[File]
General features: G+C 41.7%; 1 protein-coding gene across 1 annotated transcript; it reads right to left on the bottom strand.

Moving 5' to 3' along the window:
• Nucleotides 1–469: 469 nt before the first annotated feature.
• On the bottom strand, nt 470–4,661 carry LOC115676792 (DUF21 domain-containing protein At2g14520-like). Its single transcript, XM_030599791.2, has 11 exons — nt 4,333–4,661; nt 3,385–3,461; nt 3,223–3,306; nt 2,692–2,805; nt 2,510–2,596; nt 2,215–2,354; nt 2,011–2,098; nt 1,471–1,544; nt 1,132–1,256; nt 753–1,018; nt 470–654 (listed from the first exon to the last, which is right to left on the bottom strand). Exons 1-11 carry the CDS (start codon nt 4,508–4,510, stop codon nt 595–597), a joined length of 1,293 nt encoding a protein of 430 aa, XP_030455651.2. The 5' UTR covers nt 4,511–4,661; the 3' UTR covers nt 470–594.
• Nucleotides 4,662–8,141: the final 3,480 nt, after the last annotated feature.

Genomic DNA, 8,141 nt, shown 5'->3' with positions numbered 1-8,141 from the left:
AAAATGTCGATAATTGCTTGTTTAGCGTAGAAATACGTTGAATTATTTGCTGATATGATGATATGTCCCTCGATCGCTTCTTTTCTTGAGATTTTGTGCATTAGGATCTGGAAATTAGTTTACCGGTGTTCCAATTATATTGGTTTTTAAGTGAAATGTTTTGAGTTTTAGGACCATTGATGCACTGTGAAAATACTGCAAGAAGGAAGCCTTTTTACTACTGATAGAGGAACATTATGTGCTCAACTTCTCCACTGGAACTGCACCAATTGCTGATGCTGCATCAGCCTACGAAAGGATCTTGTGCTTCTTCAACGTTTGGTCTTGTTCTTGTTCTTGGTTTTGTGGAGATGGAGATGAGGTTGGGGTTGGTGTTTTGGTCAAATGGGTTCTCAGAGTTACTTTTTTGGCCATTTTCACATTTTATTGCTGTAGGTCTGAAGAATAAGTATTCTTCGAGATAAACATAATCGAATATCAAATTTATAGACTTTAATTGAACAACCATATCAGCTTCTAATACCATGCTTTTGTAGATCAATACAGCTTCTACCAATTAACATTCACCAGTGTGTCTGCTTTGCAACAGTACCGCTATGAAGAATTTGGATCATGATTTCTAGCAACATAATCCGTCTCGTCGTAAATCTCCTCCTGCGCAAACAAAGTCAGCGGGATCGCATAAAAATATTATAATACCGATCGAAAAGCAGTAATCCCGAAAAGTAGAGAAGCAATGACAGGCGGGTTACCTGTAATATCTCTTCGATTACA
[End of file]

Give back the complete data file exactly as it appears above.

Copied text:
General features: G+C 41.7%; 1 protein-coding gene across 1 annotated transcript; it reads right to left on the bottom strand.

Moving 5' to 3' along the window:
• Nucleotides 1–469: 469 nt before the first annotated feature.
• On the bottom strand, nt 470–4,661 carry LOC115676792 (DUF21 domain-containing protein At2g14520-like). Its single transcript, XM_030599791.2, has 11 exons — nt 4,333–4,661; nt 3,385–3,461; nt 3,223–3,306; nt 2,692–2,805; nt 2,510–2,596; nt 2,215–2,354; nt 2,011–2,098; nt 1,471–1,544; nt 1,132–1,256; nt 753–1,018; nt 470–654 (listed from the first exon to the last, which is right to left on the bottom strand). Exons 1-11 carry the CDS (start codon nt 4,508–4,510, stop codon nt 595–597), a joined length of 1,293 nt encoding a protein of 430 aa, XP_030455651.2. The 5' UTR covers nt 4,511–4,661; the 3' UTR covers nt 470–594.
• Nucleotides 4,662–8,141: the final 3,480 nt, after the last annotated feature.

Genomic DNA, 8,141 nt, shown 5'->3' with positions numbered 1-8,141 from the left:
AAAATGTCGATAATTGCTTGTTTAGCGTAGAAATACGTTGAATTATTTGCTGATATGATGATATGTCCCTCGATCGCTTCTTTTCTTGAGATTTTGTGCATTAGGATCTGGAAATTAGTTTACCGGTGTTCCAATTATATTGGTTTTTAAGTGAAATGTTTTGAGTTTTAGGACCATTGATGCACTGTGAAAATACTGCAAGAAGGAAGCCTTTTTACTACTGATAGAGGAACATTATGTGCTCAACTTCTCCACTGGAACTGCACCAATTGCTGATGCTGCATCAGCCTACGAAAGGATCTTGTGCTTCTTCAACGTTTGGTCTTGTTCTTGTTCTTGGTTTTGTGGAGATGGAGATGAGGTTGGGGTTGGTGTTTTGGTCAAATGGGTTCTCAGAGTTACTTTTTTGGCCATTTTCACATTTTATTGCTGTAGGTCTGAAGAATAAGTATTCTTCGAGATAAACATAATCGAATATCAAATTTATAGACTTTAATTGAACAACCATATCAGCTTCTAATACCATGCTTTTGTAGATCAATACAGCTTCTACCAATTAACATTCACCAGTGTGTCTGCTTTGCAACAGTACCGCTATGAAGAATTTGGATCATGATTTCTAGCAACATAATCCGTCTCGTCGTAAATCTCCTCCTGCGCAAACAAAGTCAGCGGGATCGCATAAAAATATTATAATACCGATCGAAAAGCAGTAATCCCGAAAAGTAGAGAAGCAATGACAGGCGGGTTACCTGTAATATCTCTTCGATTACA